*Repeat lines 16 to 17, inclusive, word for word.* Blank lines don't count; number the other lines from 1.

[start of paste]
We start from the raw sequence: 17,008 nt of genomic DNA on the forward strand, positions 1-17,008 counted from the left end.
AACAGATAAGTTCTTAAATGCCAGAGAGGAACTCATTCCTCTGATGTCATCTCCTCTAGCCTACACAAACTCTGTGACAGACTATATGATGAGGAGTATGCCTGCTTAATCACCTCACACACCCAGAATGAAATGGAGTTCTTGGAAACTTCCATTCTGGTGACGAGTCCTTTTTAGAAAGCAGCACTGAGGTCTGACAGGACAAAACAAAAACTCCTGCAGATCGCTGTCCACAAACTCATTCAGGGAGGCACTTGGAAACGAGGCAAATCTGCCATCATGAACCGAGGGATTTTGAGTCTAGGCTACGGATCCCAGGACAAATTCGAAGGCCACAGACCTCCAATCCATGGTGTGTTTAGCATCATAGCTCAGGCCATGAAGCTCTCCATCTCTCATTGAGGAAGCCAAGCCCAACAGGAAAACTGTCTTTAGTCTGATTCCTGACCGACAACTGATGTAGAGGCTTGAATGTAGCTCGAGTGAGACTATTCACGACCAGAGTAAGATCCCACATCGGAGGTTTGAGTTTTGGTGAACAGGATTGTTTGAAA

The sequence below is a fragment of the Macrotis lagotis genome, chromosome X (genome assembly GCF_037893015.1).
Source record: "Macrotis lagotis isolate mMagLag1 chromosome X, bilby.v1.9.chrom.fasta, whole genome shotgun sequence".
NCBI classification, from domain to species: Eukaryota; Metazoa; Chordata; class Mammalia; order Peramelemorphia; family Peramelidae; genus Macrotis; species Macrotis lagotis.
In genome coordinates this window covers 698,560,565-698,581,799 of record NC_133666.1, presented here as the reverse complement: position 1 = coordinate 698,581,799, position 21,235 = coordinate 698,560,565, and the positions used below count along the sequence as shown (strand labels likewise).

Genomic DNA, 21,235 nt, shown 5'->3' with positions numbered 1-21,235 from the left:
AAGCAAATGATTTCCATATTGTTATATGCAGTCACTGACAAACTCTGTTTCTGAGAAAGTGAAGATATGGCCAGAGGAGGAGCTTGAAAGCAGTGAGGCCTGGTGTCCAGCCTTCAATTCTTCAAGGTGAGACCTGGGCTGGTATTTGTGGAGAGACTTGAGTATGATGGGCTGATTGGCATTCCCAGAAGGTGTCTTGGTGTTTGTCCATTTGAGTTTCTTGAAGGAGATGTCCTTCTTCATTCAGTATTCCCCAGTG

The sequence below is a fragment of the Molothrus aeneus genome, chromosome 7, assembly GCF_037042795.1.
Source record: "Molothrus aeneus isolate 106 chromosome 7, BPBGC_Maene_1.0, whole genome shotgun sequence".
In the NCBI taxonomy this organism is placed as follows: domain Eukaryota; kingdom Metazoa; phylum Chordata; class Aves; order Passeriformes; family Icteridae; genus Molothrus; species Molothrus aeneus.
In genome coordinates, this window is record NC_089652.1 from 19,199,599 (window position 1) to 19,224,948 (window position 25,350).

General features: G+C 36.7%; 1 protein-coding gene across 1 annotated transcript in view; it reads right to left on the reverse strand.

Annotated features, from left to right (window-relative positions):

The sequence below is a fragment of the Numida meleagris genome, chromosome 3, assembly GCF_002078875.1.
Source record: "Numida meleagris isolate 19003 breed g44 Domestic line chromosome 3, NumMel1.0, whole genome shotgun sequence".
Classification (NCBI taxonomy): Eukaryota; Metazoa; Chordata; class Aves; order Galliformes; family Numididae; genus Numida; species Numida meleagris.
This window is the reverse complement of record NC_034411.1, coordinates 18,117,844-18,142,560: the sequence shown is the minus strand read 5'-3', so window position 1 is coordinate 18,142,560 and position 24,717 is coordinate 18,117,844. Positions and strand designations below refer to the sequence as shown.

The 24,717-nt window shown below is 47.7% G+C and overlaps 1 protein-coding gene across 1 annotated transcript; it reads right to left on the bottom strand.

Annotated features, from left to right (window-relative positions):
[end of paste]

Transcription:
Source record: "Numida meleagris isolate 19003 breed g44 Domestic line chromosome 3, NumMel1.0, whole genome shotgun sequence".
Classification (NCBI taxonomy): Eukaryota; Metazoa; Chordata; class Aves; order Galliformes; family Numididae; genus Numida; species Numida meleagris.